Being Present with Wounds & Pain – Recognise the wounds you and others carry from colonisation & oppression. Listen to indigenous and POC voices; listen to communities who have been marginalised and harmed for centuries. Reach into these past wounds, explore them in the present. Learn about how your ancestors and pagan/plant/earth-centred traditions were colonised. What has been lost or broken due to the effects of colonisation? Feel if there are places in your ancestry and lineage you choose to avoid because of the pain present there. Explore the ways colonisation and oppression have impacted you, your ancestors, your communities, and your ways of living. Understand how your ancestral traditions and lineages are still being colonised today. Create space for retreat, rest, joy, laughter, ease, compassion, love, and sweetness within the wounded places whenever you can. Find support in any form as these wounds arise – from yourself, the plant realms, animals, nature, your community…

Creating Space for Grieving & Mourning – Allow space for grief, anger, and pain to arise. Acknowledge many wounds are continuing to deepen daily. Understand healing will often be slow as it is individual and collective. Bring ourselves and each other patience, understanding, and compassion in all ways we can. Know the pain and emotions connected to these wounds will continue to arise; there is no timeline for the grief to end while colonisation and oppression continues. Reach into your communities for support, care, witnessing, listening, strength, inspiration, and resilience. Spend time with those who can hold your grief. Create medicines for grief, anger, fatigue, depression, etc. that result from the pain of oppression and colonisation.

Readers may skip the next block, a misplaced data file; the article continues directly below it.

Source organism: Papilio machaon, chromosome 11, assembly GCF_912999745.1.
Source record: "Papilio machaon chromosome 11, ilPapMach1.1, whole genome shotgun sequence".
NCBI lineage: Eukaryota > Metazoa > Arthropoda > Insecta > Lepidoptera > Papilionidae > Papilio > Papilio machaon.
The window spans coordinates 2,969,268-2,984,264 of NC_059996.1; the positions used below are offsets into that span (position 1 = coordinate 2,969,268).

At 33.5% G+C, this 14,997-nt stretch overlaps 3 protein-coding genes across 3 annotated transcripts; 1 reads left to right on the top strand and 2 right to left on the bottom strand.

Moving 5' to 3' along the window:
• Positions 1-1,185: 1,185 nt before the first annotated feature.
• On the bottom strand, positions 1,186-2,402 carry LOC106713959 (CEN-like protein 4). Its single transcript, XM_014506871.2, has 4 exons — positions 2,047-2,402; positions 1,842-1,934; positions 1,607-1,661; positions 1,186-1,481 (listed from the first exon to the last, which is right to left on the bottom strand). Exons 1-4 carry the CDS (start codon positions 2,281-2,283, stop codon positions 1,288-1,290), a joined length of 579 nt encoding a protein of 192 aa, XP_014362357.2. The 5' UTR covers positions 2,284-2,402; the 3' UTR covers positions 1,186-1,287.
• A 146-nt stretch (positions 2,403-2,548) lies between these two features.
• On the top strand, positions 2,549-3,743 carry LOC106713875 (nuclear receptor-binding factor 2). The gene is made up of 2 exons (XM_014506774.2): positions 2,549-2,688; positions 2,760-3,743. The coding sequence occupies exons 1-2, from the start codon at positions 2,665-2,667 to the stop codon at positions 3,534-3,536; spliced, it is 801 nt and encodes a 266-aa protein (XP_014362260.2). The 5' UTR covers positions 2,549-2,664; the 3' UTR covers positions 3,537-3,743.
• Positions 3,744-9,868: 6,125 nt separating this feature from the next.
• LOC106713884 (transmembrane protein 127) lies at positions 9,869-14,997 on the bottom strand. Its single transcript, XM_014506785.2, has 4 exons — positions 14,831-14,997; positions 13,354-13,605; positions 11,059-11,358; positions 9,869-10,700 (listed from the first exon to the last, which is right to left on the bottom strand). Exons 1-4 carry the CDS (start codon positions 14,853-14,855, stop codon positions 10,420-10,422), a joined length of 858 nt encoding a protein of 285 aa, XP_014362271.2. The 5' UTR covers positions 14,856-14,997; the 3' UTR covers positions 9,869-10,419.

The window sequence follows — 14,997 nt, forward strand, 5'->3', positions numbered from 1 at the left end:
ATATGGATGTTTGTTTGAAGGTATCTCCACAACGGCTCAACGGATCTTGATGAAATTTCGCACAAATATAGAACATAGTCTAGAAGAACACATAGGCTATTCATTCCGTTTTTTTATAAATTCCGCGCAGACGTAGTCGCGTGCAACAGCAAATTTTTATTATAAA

Tending Wounds of Oppression / Colonisation – Include and recognise the wounds of oppression and colonisation in your healing practice. Recognise the ways racism, sexism, homophobia, transphobia, environmental/resource destruction, lack of access, poverty, past/present colonisation, and other forms of oppression play in people’s health and wellbeing. Include these impacts in discussions of health and healing. Understand the ways physical, mental, and emotional illnesses can result from layers of continued oppression. Recognise how environmental degradation most greatly impacts marginalised and indigenous communities. Acknowledge that we can only serve our whole community well if we understand the depths of what impacts their health.